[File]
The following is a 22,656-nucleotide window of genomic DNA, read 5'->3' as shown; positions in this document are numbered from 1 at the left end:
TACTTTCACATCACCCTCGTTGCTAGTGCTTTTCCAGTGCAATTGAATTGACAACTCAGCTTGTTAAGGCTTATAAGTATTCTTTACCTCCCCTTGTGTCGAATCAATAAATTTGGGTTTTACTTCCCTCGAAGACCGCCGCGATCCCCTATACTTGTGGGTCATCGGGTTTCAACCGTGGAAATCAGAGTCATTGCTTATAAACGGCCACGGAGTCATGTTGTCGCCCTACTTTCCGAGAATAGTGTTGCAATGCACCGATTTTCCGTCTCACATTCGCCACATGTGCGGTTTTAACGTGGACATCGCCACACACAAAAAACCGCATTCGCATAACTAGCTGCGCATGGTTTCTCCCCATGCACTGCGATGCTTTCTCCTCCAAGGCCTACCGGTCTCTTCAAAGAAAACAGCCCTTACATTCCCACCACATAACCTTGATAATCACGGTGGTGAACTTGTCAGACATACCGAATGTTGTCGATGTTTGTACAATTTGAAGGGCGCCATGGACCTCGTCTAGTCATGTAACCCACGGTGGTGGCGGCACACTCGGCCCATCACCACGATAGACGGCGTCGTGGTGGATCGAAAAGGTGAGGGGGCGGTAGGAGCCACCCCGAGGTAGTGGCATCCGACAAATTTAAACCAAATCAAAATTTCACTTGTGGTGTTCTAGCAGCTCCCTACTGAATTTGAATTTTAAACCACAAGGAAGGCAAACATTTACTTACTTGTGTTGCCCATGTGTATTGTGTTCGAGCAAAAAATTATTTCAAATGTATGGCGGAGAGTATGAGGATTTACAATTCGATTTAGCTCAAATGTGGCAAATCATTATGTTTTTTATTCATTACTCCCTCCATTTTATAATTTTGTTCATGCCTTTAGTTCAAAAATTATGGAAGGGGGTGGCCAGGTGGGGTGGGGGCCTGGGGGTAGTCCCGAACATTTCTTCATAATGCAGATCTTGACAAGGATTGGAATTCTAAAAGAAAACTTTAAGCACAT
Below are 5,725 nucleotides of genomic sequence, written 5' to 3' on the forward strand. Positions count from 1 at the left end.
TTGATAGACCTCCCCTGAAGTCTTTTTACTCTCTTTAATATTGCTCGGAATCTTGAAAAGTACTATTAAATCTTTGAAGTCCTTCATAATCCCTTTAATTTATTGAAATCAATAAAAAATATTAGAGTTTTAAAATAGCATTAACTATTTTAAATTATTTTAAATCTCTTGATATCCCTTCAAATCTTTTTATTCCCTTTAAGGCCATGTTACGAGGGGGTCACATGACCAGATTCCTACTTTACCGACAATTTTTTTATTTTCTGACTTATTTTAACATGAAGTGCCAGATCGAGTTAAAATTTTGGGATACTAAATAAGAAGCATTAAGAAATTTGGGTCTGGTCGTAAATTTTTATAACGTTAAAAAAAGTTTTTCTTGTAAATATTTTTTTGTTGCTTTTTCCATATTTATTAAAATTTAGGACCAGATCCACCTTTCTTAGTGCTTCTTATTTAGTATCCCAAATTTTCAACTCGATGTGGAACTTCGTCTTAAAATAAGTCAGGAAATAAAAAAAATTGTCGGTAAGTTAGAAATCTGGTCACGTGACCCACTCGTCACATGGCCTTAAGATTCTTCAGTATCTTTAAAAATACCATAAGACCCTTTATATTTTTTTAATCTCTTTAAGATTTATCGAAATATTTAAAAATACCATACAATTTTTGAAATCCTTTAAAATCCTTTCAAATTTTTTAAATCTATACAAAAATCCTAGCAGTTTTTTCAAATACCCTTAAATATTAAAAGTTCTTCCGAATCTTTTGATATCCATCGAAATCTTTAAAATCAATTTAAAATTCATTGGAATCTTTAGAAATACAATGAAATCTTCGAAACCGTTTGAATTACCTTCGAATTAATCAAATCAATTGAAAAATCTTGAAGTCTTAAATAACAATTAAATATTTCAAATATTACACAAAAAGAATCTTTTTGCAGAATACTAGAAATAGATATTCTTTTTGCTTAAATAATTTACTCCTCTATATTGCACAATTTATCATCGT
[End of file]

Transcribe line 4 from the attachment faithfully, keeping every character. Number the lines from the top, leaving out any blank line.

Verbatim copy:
TTGATAGACCTCCCCTGAAGTCTTTTTACTCTCTTTAATATTGCTCGGAATCTTGAAAAGTACTATTAAATCTTTGAAGTCCTTCATAATCCCTTTAATTTATTGAAATCAATAAAAAATATTAGAGTTTTAAAATAGCATTAACTATTTTAAATTATTTTAAATCTCTTGATATCCCTTCAAATCTTTTTATTCCCTTTAAGGCCATGTTACGAGGGGGTCACATGACCAGATTCCTACTTTACCGACAATTTTTTTATTTTCTGACTTATTTTAACATGAAGTGCCAGATCGAGTTAAAATTTTGGGATACTAAATAAGAAGCATTAAGAAATTTGGGTCTGGTCGTAAATTTTTATAACGTTAAAAAAAGTTTTTCTTGTAAATATTTTTTTGTTGCTTTTTCCATATTTATTAAAATTTAGGACCAGATCCACCTTTCTTAGTGCTTCTTATTTAGTATCCCAAATTTTCAACTCGATGTGGAACTTCGTCTTAAAATAAGTCAGGAAATAAAAAAAATTGTCGGTAAGTTAGAAATCTGGTCACGTGACCCACTCGTCACATGGCCTTAAGATTCTTCAGTATCTTTAAAAATACCATAAGACCCTTTATATTTTTTTAATCTCTTTAAGATTTATCGAAATATTTAAAAATACCATACAATTTTTGAAATCCTTTAAAATCCTTTCAAATTTTTTAAATCTATACAAAAATCCTAGCAGTTTTTTCAAATACCCTTAAATATTAAAAGTTCTTCCGAATCTTTTGATATCCATCGAAATCTTTAAAATCAATTTAAAATTCATTGGAATCTTTAGAAATACAATGAAATCTTCGAAACCGTTTGAATTACCTTCGAATTAATCAAATCAATTGAAAAATCTTGAAGTCTTAAATAACAATTAAATATTTCAAATATTACACAAAAAGAATCTTTTTGCAGAATACTAGAAATAGATATTCTTTTTGCTTAAATAATTTACTCCTCTATATTGCACAATTTATCATCGT